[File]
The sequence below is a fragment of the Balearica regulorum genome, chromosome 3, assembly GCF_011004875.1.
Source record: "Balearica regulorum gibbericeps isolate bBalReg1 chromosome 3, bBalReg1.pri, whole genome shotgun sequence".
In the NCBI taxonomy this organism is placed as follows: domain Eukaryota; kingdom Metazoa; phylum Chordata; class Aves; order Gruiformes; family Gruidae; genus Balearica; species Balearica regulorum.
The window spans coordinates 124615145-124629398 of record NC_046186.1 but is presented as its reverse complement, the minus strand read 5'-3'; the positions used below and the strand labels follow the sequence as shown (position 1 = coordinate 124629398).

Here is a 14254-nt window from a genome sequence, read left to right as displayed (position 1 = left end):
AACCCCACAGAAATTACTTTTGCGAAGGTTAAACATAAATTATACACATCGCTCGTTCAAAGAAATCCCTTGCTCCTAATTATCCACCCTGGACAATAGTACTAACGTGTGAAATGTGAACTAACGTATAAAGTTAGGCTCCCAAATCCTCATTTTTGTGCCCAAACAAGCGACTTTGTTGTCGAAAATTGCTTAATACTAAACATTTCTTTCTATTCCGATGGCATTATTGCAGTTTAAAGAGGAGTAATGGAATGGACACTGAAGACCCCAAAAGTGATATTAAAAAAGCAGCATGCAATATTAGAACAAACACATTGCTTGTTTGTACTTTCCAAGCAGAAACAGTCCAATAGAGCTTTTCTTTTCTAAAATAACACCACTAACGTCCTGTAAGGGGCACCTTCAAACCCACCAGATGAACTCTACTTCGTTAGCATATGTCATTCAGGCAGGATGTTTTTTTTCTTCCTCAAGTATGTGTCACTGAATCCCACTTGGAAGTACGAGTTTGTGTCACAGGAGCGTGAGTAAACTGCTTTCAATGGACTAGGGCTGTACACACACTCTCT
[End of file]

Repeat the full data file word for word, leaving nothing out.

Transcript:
The sequence below is a fragment of the Balearica regulorum genome, chromosome 3, assembly GCF_011004875.1.
Source record: "Balearica regulorum gibbericeps isolate bBalReg1 chromosome 3, bBalReg1.pri, whole genome shotgun sequence".
In the NCBI taxonomy this organism is placed as follows: domain Eukaryota; kingdom Metazoa; phylum Chordata; class Aves; order Gruiformes; family Gruidae; genus Balearica; species Balearica regulorum.
The window spans coordinates 124615145-124629398 of record NC_046186.1 but is presented as its reverse complement, the minus strand read 5'-3'; the positions used below and the strand labels follow the sequence as shown (position 1 = coordinate 124629398).

Here is a 14254-nt window from a genome sequence, read left to right as displayed (position 1 = left end):
AACCCCACAGAAATTACTTTTGCGAAGGTTAAACATAAATTATACACATCGCTCGTTCAAAGAAATCCCTTGCTCCTAATTATCCACCCTGGACAATAGTACTAACGTGTGAAATGTGAACTAACGTATAAAGTTAGGCTCCCAAATCCTCATTTTTGTGCCCAAACAAGCGACTTTGTTGTCGAAAATTGCTTAATACTAAACATTTCTTTCTATTCCGATGGCATTATTGCAGTTTAAAGAGGAGTAATGGAATGGACACTGAAGACCCCAAAAGTGATATTAAAAAAGCAGCATGCAATATTAGAACAAACACATTGCTTGTTTGTACTTTCCAAGCAGAAACAGTCCAATAGAGCTTTTCTTTTCTAAAATAACACCACTAACGTCCTGTAAGGGGCACCTTCAAACCCACCAGATGAACTCTACTTCGTTAGCATATGTCATTCAGGCAGGATGTTTTTTTTCTTCCTCAAGTATGTGTCACTGAATCCCACTTGGAAGTACGAGTTTGTGTCACAGGAGCGTGAGTAAACTGCTTTCAATGGACTAGGGCTGTACACACACTCTCT